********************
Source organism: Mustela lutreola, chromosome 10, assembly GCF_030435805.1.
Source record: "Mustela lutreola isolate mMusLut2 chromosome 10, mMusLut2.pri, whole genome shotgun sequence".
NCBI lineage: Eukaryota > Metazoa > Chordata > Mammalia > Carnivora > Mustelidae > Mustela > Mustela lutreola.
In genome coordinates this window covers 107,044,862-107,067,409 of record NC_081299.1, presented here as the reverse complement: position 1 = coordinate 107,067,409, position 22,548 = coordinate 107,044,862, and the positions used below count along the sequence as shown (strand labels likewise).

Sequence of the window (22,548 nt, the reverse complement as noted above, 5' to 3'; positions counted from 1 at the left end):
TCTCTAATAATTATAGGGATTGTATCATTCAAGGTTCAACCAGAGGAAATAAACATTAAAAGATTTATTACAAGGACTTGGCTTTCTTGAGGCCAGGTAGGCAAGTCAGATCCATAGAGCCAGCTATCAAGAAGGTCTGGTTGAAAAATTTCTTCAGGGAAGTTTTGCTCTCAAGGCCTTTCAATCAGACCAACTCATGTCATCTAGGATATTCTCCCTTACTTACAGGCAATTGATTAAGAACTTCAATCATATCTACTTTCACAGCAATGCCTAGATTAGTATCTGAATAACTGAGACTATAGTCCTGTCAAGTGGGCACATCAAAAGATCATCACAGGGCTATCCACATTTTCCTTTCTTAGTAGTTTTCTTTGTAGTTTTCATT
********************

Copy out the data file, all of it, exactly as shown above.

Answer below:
Source organism: Mustela lutreola, chromosome 10, assembly GCF_030435805.1.
Source record: "Mustela lutreola isolate mMusLut2 chromosome 10, mMusLut2.pri, whole genome shotgun sequence".
NCBI lineage: Eukaryota > Metazoa > Chordata > Mammalia > Carnivora > Mustelidae > Mustela > Mustela lutreola.
In genome coordinates this window covers 107,044,862-107,067,409 of record NC_081299.1, presented here as the reverse complement: position 1 = coordinate 107,067,409, position 22,548 = coordinate 107,044,862, and the positions used below count along the sequence as shown (strand labels likewise).

Sequence of the window (22,548 nt, the reverse complement as noted above, 5' to 3'; positions counted from 1 at the left end):
TCTCTAATAATTATAGGGATTGTATCATTCAAGGTTCAACCAGAGGAAATAAACATTAAAAGATTTATTACAAGGACTTGGCTTTCTTGAGGCCAGGTAGGCAAGTCAGATCCATAGAGCCAGCTATCAAGAAGGTCTGGTTGAAAAATTTCTTCAGGGAAGTTTTGCTCTCAAGGCCTTTCAATCAGACCAACTCATGTCATCTAGGATATTCTCCCTTACTTACAGGCAATTGATTAAGAACTTCAATCATATCTACTTTCACAGCAATGCCTAGATTAGTATCTGAATAACTGAGACTATAGTCCTGTCAAGTGGGCACATCAAAAGATCATCACAGGGCTATCCACATTTTCCTTTCTTAGTAGTTTTCTTTGTAGTTTTCATT